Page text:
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June 2007 - Nr. 6


The Editor
Zum Vatertag
Dan's Satire
European Community Events
Harper in Berlin
Open Letter by GIT
KW & Beyond
Celebrating the Big 40
Annual Chef Festival
Dick reports...
Sybille reports
Ham Se det jehört?
Conservationist of the Year
Art History - June
Stratford Summer Music
M-RT Hall
Balanchine's Don Quixote
Xing Presents INK
Met Pays Tribute
Indian Art at AGO
Aboriginal Art at AGO
Bernini in Focus
New Citizens Through Art
Gladstone World Music Series
Canada Council Arts Challenge
To Be A Famous Writer
5 Star Experience
Regreening of Canada
Sick, Injured Wild Animal
Astronaut Thomas Reiter
Tax Freedom Day Earlier
VW: Every Model a Hybrid


 Wildlife belongs in the wild. Occasionally, people will find juvenile wildlife that appears to be orphaned, sick or injured. The public should avoid handling wildlife to prevent bites and scratches. Some species can carry diseases and parasites that are harmful to humans. Injured wildlife also requires specialized and immediate care to recover and return to the wild. Under the Fish and Wildlife Conservation Act, a person may only keep wildlife for 24 hours to transport it to a wildlife custodian for care or medical attention or to relocate it following capture as a problem animal.

Juvenile wild animals do not make good pets because they become difficult to handle as they grow. Once used to humans, released animals are not likely to survive in the wild because they do not have the necessary skills to stay alive. They may also be attracted to people, leading to their eventual death. Wild animals can also be attracted to properties that provide shelter and/or food, resulting in conflict and property damage.

Orphaned Wildlife

Just because a young animal is alone does not mean it is orphaned. It is normal for some species to leave their offspring temporarily alone, especially during the day. For example, deer and cottontail rabbits spend much of the day away from their well-camouflaged offspring to minimize the chance of predators finding them.

An exception would be the Virginia opossum, which spend the first three months of life in the female’s pouch. If you find a juvenile opossum alone, it is safe to assume that it is in need of help.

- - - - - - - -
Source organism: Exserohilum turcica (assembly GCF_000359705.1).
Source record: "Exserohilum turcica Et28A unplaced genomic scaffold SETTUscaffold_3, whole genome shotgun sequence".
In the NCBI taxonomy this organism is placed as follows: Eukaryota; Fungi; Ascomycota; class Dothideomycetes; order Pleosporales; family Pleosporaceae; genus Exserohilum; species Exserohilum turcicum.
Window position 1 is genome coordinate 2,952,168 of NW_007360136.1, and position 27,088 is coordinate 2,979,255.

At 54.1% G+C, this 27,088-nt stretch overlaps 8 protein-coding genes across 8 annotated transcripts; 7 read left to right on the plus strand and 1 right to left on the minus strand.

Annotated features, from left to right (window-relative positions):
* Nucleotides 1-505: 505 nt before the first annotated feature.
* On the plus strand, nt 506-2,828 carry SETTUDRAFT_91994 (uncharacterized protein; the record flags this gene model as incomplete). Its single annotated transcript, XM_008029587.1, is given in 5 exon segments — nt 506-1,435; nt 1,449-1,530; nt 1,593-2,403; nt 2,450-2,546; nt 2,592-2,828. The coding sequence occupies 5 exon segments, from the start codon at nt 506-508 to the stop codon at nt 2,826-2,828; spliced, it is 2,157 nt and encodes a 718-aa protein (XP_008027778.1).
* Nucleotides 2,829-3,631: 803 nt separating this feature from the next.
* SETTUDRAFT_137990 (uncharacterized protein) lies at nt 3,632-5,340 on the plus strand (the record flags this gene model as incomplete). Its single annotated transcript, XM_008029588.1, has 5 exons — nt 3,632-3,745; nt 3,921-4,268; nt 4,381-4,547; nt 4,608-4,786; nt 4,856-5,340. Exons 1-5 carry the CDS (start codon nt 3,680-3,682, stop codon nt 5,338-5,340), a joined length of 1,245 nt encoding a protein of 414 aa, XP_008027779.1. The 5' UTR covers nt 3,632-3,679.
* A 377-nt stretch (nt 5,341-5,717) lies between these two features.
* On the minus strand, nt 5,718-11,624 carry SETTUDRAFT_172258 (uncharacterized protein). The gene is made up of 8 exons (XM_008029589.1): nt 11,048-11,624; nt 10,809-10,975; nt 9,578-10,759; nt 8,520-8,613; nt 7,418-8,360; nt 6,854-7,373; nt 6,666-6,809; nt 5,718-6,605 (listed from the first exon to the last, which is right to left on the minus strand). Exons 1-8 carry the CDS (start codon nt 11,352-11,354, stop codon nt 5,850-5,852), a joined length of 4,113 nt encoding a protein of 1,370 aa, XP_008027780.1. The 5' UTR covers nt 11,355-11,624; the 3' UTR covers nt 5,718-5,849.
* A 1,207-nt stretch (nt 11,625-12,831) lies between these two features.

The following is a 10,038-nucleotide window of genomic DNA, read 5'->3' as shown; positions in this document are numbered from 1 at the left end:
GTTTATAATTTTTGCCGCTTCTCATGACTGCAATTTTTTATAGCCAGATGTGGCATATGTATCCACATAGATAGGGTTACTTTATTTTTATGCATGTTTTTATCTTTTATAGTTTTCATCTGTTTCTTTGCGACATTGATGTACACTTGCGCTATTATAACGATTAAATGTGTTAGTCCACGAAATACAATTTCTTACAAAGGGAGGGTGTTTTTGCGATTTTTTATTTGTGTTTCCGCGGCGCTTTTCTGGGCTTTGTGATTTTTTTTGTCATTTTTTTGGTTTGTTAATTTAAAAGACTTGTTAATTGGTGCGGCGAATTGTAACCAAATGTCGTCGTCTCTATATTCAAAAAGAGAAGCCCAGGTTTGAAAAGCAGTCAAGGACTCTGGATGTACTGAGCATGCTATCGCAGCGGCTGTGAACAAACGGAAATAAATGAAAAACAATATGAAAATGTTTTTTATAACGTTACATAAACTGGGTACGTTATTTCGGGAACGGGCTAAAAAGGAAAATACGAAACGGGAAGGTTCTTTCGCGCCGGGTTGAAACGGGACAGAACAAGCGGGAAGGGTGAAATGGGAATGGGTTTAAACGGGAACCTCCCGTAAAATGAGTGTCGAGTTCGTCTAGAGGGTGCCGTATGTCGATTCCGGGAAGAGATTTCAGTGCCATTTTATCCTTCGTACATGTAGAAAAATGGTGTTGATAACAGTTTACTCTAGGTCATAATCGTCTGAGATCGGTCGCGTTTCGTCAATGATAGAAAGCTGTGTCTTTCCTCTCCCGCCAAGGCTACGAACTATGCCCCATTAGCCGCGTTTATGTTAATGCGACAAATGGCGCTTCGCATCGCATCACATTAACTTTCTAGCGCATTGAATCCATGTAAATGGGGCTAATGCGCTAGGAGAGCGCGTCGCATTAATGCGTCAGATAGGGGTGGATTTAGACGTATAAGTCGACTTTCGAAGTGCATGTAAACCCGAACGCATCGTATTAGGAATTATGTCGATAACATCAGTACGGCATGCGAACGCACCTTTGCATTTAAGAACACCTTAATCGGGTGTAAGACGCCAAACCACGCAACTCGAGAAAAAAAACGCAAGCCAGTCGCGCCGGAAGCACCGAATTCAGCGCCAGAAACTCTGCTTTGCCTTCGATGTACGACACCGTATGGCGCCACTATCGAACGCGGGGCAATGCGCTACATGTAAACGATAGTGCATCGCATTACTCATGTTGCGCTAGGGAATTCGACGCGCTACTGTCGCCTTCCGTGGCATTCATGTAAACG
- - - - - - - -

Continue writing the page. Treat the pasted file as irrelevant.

To determine if young wildlife is truly orphaned:

  • Check the animal periodically for 24 to 48 hours to see if it is still around, but keep your distance.

  • Keep cats and dogs away from the area where the young animal is; the adult will not return if it is noisy or if predators or people are close by.

Signs of orphaning, injury or illness may include:

  •  Blood, wounds or swelling on the body

  •  Lethargy or coldness to the touch

  •  Body covered in fleas

  •  Unusual or uneven loss of fur or feathers

  •  Vocalizing and/or following humans around

  •  A fawn that is wandering around

  •  Contact with a domestic cat

  •  Difficult or raspy breathing or sneezing

  •  A dangling leg or wing

  •  Closed eyes

  •  Head tucked under wing

The best approach is always to leave a juvenile wild animal alone unless you are certain it has been abandoned or it is injured.

If you find an injured, sick or orphaned wild animal, contact a wildlife custodian who can provide the specialized and immediate care necessary to help the animal. If you must handle it, seek the advice of a wildlife custodian to minimize risk of injury to yourself and to the animal. Wear protective clothing and equipment, such as leather gloves, to avoid bites or scratches, and wash hands well after handling the animal.

Contact information:

  • Ontario Wildlife Rehabilitation and Education Network (OWREN):

visit, contact or call 905-735-9556

  • Local Humane Society or local branch of the Ontario Society for the Prevention of Cruelty to Animals (SPCA)

visit , call 1-888-668-7722 or the Ontario SPCA Wildlife Rehabilitation Centre at 705-534-4350.

Diseased or Dead Wildlife

If you suspect there is a public health risk from a sick wild animal, such as rabies, or you or your pet had contact with a suspected rabid animal, contact your local Public Health Unit immediately. Rabies is fatal for humans and animals if not treated. Symptoms of rabies and several other diseases in animals can include tremors, aggressive behaviour, partial paralysis, convulsions, and loss of fear of humans.

To report a dead crow, raven or blue-jay bird contact your local Public Health Unit. To report other dead animals or birds contact the Canadian Cooperative Wildlife Health Centre (CCWHC).

Contact Information:

  •  Public Health Units:

call 1-866-532-3161 between 8:30 a.m. and 5:00 p.m. Monday to Friday, or visit  for a list of offices.

  •  Canadian Cooperative Wildlife Health Centre:

call 1-866-673-4781, or visit


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